Do the internal selling of the project yourself. You should be the one explaining the project to the necessary parts of the organization, not the consultants. You should clearly state that the consultants were not hired to evaluate people (assuming that is indeed true), so that no one becomes defensive. You should also clarify that the consultants will need to learn about the business and that they will request large quantities of information - and that employees should give high priority to those requests. Failing to do any of these things will cost you time, money, and peace of mind.
Meet frequently with consultants and address issues right away. You should be meeting with the consultants frequently to get updated on the situation (I typically meet with consultants once a week at minimum). There will be two main types of issues for you to resolve: personnel-related and content-related. - Personnel: It is not uncommon for consultants to work very differently than your employees, which often leads to commotion and conflict. You should not be surprised if your employees get defensive and show resentment towards the attention consultants are getting (especially if the employees came up with some of the proposed ideas in the first place). Be on top of those issues and address them as quickly as you can. Explain the role of the consultants (yet again), acknowledge people’s ideas and contributions, and get your team excited about the work. You should also encourage consultants to build a relationship with your team (most consultants have a budget just for doing that). - Content: If you are not getting what you want or expect, raise a flag right away. Waiting for things to get better on their own usually just makes the situation worse. Consultants will go out of their way to accommodate your requests, and it will quickly become clear whether they have what it takes to deliver on your needs. Also, consultants are often open to helping out in other areas of the business as an “investment” on you - don’t let that opportunity go to waste.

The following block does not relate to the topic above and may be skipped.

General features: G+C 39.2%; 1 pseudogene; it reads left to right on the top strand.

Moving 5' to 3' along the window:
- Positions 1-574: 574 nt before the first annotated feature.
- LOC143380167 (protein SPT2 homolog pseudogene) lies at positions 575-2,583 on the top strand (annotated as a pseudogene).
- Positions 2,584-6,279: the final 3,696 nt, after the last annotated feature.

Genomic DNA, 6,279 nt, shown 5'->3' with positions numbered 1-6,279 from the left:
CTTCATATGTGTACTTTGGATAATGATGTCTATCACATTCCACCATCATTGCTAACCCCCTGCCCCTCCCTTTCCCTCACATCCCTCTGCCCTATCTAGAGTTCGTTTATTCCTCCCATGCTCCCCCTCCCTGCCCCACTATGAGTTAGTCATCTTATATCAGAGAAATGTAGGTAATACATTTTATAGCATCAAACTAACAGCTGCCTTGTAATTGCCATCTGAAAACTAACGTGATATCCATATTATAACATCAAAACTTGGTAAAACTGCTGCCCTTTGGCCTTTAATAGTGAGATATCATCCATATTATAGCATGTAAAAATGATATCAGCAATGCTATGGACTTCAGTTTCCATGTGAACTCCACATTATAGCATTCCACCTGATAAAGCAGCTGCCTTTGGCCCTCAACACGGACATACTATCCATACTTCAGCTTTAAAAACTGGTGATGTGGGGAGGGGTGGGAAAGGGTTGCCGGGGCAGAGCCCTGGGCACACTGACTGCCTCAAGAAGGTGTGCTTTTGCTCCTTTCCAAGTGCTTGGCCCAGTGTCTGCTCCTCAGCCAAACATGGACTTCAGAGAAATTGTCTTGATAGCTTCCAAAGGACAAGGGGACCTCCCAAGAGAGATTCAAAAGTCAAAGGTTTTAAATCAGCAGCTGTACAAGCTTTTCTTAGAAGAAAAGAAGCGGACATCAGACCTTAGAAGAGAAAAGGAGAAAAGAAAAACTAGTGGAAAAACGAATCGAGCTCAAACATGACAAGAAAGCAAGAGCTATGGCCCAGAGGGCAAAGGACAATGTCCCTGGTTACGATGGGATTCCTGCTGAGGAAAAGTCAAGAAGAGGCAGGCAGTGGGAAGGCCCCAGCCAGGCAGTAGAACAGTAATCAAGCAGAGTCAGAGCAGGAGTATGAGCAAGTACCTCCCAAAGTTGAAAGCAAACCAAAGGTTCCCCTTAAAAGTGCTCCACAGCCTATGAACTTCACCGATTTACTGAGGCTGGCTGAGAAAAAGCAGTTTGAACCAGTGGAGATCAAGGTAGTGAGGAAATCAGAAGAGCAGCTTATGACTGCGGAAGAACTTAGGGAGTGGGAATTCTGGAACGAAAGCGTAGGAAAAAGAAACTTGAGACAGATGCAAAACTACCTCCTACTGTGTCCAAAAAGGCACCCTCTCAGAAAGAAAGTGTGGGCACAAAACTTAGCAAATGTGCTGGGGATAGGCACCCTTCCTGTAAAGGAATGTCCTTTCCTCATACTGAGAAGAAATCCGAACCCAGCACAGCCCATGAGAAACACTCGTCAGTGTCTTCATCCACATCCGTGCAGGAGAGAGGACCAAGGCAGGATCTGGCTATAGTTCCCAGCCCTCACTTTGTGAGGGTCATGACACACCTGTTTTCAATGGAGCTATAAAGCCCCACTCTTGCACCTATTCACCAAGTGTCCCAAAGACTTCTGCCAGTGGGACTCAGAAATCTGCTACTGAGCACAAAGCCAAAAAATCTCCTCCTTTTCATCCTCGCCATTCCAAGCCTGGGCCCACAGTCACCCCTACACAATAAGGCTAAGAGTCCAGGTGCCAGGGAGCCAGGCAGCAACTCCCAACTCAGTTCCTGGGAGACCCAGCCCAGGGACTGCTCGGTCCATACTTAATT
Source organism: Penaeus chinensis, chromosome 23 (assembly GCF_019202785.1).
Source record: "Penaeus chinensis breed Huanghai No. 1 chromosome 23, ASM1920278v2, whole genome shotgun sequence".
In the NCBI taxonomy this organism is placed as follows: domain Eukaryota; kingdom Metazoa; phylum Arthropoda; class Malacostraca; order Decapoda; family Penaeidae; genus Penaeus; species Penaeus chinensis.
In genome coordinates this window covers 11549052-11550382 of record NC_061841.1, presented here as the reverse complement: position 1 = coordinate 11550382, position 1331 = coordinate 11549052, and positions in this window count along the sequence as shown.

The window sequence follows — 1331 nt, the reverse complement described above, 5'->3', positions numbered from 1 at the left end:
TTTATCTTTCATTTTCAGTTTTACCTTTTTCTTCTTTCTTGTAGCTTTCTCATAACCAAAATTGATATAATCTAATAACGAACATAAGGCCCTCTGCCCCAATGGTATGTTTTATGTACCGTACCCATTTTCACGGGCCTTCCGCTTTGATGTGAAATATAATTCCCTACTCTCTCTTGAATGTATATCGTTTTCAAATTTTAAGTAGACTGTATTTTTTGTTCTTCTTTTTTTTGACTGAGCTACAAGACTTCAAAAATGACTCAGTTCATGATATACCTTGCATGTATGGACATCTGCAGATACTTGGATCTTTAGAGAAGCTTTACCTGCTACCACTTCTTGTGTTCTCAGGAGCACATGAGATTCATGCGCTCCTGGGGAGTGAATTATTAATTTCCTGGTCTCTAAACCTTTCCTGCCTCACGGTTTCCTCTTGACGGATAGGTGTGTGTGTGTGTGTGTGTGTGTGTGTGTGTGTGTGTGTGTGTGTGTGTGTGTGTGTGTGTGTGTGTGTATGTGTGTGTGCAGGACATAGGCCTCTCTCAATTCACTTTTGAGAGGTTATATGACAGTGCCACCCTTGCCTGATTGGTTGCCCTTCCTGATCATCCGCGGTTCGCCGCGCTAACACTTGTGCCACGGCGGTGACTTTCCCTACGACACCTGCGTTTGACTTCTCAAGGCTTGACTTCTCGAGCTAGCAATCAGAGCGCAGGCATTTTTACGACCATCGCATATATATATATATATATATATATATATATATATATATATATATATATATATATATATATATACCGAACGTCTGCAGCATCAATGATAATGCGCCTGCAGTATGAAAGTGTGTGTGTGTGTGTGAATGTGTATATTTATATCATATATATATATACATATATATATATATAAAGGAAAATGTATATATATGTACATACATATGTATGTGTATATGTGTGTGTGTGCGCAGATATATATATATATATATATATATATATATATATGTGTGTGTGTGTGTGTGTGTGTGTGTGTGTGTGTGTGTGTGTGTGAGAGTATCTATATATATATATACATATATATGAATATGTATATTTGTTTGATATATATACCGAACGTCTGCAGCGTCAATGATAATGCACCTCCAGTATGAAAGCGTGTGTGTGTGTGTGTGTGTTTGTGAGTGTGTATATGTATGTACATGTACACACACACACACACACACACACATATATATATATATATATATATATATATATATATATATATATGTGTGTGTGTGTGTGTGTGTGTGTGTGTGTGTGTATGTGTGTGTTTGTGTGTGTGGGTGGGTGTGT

Don’t share the financial arrangement with your team. This may sound like a minor point, but I can’t tell you how much headache this one has given me in the past. Unless strictly necessary, no one else needs to know how much the consultants are getting paid for the project. Most people won’t understand the value being brought by the consultants, resenting the work even more.
Don’t lose sight of your objectives. As the transformation starts to progress, it is normal to become fully involved in the issues of the moment. Do yourself a favor and read the proposal every couple of months. It is a great way to remind yourself what your original objectives were and to gauge whether you are on track. It also gives you an opportunity to adjust as needed.
These tips can help you create the foundation for a successful project with consultants while minimizing the unnecessary drama that usually comes along.